Guest post: Review of the Conference for the International Association for Biography and Autobiography (IABA) 2014, Part I of III

Hello life-writers!

We are delighted to bring you another three-part guest post series this summer.  Seraphima Kennedy, a PhD candidate at Goldsmiths, reviews aspects of the 2014 IABA conference in Banff.

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Conference for the International Association for Biography and Autobiography (IABA)

Auto/biography in Transit
May 29-June 1, 2014
Banff Centre, Alberta, Canada 

‘Autobiography in Transit’ and Theory on the Front Line: How IABA 2014 is Sounding out New Depths in Life Writing Scholarship

Canada! Migration! Being and illness! Ethics, artists, comics! The ninth international conference for the International Association for Biography and Autobiography took place from 29 May – 1st June at the Banff Centre for the Arts, Canada, its mission to investigate all things Life Writing-related. Seraphima Kennedy swapped Goldsmiths for the Canadian Rockies to report back. 

Ever seen a bear being paintballed out of a national park? An elk swimming across a river? Deer leaping across the path on your morning run? Delegates got more than they bargained for at the at the IABA 2014 conference at the Banff Centre for the Arts in Alberta, a multidisciplinary institution in a spectacular setting surrounded by ice-capped mountains, fast-flowing rivers and seemingly endless grasslands. The conference programme was packed with some of the biggest names in contemporary life writing scholarship and practice. In a series of three guest posts, I will outline some of the key developments in the field, while focusing on a couple of papers in detail which may be of interest to OCLW readers.

The topic of the conference, organized by Eva Karpinski, Laurie McNeill, Julie Rak and Linda Warley, was ‘Autobiography in Transit.’ Papers were invited on transit and transition as ways of interrogating how lives, narratives and other forms of self-representation are constantly in motion. Over three days delegates attended to a range of questions concerning the practice and critique of auto/biography, representation and transits of the self, and new methodologies of reading. Uniquely the conference also created a high-voltage opportunity for new scholars and graduate students to engage with expert mentors, through a dedicated workshop with contributions from Sidonie Smith, Alfred Hornung, Craig Howes, Rocio Davis, and many others who were on hand to offer advice to early career researchers in the field of life writing publishing.

The conference proper began with a blessing from Elder Tom Crane Bear, caretaker of the land and a member of the Siksika nation. ‘We came up through the southwest where the chockecherries grow,’ he said, speaking about the journey of his people, the Blackfoots. Ideas of lives in transit, of movement both between and within life stories, were central to the conversations scholars would go on to have over the next few days during panels on Theorizing Human Rights, Representing Islam, Digital Futures, Nineteenth-Century Women’s Narratives, Neoliberal Stories, and Comics and Justice, among many others.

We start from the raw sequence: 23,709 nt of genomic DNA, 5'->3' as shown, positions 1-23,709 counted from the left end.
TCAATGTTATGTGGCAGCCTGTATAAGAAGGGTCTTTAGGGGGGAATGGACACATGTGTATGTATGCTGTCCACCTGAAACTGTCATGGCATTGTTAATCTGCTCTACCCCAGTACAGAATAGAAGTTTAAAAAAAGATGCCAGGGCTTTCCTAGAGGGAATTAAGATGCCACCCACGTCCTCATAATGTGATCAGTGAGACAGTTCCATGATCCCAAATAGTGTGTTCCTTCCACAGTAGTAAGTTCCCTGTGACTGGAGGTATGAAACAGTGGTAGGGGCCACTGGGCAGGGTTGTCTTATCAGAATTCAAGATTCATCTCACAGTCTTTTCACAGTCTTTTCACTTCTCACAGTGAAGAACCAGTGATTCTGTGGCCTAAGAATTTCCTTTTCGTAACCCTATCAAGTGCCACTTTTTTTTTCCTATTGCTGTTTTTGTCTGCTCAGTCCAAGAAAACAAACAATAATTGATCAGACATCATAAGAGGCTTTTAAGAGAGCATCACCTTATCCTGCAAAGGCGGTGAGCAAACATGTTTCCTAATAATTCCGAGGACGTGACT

In her keynote address ‘Memoir, Blog, and Selfie: Genre as Social Action in Autobiographical Representations,’ Carolyn Miller treated the audience to a history of the self-referential portrait, linking genre expectations, social structures and Lejeune’s ‘autobiographical pact’ with James Frey, Oprah, and the ‘fifteen types of selfie.’ Could selfies be seen as a form of life writing? A lively debate set the tone for a stimulating and at times controversial three days, while the Twitter-sphere saw the emergence of a new kind of selfie – the ‘IABA 2014 selfie.’ This proved a popular genre among assembled scholars, and provided much entertainment over the course of the conference (look for #iaba2014selfie on Twitter, or scroll through #iaba2014 to see some of the best of these).

Elder Tom’s novelistic turn of phrase also pointed to an awareness of the links between critical theory and creative practice. This was reflected in the foregrounding of creative writers in the Life Writers Reading Series: Patrick Lane, Sharon Proulx-Turner and Fred Wah all gave stellar readings and keynotes that called into question the links between political and personal, national and international, domestic and public.

Sharron Proulx-Turner was generously sponsored by the journal a/b: auto/biography studies and Patrick Lane appeared courtesy of the Writer’s Union, bringing two of the finest voices in Canadian literature into the conference fold. The first day of the conference ended with a drinks reception in the stunning Tom Crane Bear Hall of the Max Bell Building, with views of the sun setting over the glorious Rocky Mountains. Métis poet Sharron read from a series of poems including ‘A Houseful of Birds,’ before talking about sealed records and the legacy of Canada’s Residential School system. ‘There was another story there,’ she read, ‘where a girl opened her mouth and inside was the universe.’ Sharron was a compelling speaker about the impact of trauma on her own writing, her methods of using autobiographical material, and a compassionate and singular presence throughout the rest of the conference.